Park came into her own in 2015. After a slow start,
she contended seriously for the first time at the Lotte Cantata
Open in June, where she lost to Jung Min Lee. Park didn't take long
to recover from that defeat. A few weeks later at the Korean Women's
Open, Park won there despite coughing up a five shot lead. Among
those who finished second was Lee, the very player who had beaten
her a few weeks before.
Park was inconsistent the next few months, but she
hit her stride in September, winning twice more and collecting several
more great finishes besides. She wound up second on the year ending
money list with 736 million won earned.
Park also made an impression in her first LPGA event,
the 2015 KEB Hana Bank. Playing with LPGA bomber Lexi Thompson,
she held her own distance-wise off the tee, shooting an epic 62
in the first round. She wound up tied for second behind Thoimpson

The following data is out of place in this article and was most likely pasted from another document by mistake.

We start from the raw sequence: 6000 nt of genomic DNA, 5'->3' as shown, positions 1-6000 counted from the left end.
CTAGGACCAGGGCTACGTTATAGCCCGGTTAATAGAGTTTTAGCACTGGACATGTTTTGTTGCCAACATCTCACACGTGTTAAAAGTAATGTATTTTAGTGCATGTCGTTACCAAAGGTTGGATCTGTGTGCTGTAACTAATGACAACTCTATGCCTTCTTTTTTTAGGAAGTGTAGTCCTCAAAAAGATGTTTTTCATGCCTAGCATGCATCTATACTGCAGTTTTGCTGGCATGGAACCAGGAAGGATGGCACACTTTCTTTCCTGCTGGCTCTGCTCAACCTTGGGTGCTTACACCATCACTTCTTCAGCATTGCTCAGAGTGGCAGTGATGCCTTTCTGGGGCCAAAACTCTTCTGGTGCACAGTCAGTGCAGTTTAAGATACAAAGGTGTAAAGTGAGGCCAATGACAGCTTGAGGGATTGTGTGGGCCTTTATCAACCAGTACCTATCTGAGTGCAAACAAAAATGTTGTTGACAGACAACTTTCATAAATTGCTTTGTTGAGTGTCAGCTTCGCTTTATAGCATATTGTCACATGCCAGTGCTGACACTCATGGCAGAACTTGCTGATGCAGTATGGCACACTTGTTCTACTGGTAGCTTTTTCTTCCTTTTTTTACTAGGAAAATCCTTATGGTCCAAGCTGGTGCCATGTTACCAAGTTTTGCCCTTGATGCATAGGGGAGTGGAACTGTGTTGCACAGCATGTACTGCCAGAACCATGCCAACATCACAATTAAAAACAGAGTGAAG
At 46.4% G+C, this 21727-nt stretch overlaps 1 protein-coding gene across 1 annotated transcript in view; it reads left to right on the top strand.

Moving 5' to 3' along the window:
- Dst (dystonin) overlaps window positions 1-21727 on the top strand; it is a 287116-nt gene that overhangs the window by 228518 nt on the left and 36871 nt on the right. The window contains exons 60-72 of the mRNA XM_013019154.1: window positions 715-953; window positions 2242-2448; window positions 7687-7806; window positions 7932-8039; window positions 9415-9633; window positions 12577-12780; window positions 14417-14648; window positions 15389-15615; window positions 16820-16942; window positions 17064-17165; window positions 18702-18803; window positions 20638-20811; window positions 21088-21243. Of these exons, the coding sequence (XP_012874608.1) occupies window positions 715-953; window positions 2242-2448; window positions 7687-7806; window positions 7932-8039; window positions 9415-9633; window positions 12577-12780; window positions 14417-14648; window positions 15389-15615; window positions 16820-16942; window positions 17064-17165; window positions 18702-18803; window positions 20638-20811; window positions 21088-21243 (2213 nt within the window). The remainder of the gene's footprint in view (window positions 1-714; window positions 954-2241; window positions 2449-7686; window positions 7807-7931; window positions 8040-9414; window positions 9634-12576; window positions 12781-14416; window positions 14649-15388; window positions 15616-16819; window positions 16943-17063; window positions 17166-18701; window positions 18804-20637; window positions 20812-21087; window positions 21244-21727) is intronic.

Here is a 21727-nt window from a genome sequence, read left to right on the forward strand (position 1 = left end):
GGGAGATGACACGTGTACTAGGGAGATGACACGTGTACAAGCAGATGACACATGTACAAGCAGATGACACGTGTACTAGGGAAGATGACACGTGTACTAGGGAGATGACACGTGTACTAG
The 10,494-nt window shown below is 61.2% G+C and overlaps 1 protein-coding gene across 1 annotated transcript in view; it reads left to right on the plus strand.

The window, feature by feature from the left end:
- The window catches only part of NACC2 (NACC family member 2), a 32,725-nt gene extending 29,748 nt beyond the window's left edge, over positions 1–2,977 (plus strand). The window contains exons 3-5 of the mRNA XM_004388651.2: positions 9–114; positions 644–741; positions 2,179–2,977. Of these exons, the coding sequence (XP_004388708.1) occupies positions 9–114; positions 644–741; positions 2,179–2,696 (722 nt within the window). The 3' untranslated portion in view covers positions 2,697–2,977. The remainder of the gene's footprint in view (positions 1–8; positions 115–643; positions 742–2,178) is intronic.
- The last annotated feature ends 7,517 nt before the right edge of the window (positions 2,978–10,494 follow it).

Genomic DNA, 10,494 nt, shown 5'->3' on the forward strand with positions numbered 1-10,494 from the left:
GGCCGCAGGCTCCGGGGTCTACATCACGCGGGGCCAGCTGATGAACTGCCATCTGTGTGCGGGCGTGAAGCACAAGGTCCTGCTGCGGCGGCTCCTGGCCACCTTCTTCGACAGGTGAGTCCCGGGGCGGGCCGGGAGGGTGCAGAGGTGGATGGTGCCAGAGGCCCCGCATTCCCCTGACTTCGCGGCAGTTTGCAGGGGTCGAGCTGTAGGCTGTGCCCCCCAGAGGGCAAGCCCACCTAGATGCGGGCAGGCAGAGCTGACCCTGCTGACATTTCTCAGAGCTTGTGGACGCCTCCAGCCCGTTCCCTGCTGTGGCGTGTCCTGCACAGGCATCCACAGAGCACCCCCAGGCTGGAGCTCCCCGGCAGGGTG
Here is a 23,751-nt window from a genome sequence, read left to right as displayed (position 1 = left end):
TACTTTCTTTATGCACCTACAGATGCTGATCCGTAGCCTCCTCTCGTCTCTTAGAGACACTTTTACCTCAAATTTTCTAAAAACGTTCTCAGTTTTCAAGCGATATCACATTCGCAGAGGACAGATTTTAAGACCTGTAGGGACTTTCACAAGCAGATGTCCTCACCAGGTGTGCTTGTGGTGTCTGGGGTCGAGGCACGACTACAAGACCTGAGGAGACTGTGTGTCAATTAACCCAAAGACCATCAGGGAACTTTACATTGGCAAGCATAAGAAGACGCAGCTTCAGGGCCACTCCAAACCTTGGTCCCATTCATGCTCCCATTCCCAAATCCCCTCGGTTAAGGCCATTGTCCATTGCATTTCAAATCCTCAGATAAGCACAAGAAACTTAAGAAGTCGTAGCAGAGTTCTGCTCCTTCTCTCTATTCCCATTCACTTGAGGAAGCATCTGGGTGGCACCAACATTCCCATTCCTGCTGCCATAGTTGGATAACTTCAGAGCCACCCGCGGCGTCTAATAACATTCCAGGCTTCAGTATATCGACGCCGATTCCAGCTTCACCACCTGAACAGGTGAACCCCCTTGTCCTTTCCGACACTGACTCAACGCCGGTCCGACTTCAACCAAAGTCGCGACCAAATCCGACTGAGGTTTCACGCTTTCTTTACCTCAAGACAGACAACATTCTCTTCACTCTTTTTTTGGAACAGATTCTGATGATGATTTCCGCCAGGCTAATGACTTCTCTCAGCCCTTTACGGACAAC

in the end.
Park played in several team events at the end of
2015. At the ING Champions, a team event pitting KLPGA and LPGA
stars against one another, Park matched up with top Korean star
Inbee Park in the singles match. She slaughtered the Hall of Famer
5 & 3. A few weeks later, she joined the KLPGA team at the Kowa
Queens, where again she played well. She halved her two team matches
and won her singles match against Japanese captain Momoko Ueda 5
Park wasted little time getting back to business
in the 2016 season. She won her first outing at the Hyundai China
Ladies Open, beating both In Gee Chun and defending champion Hyo
Joo Kim in the process. When she next played on the KLPGA tour in
April, at the Samchully Together Open, she won again, taking over
the lead on the money list. She won the next event she played as
Meanwhile, Park also played in three LPGA events
early in 2016, and was a factor in all three of them. She notched
a 13th at the first one; contended at the second, the Kia Classic,
before finishing fourth; then finished tied for 6th in her first
ever Major, the ANA Inspiration.
After returning to Korea, it did not take her too
long to get back on the winning track. She won the Doosan Match
Play, the only match play championship on the KLPGA. She managed
a runner-up at the Korean Women's Open before claiming her fifth
and sixth wins back to back in August. Just two weeks after that,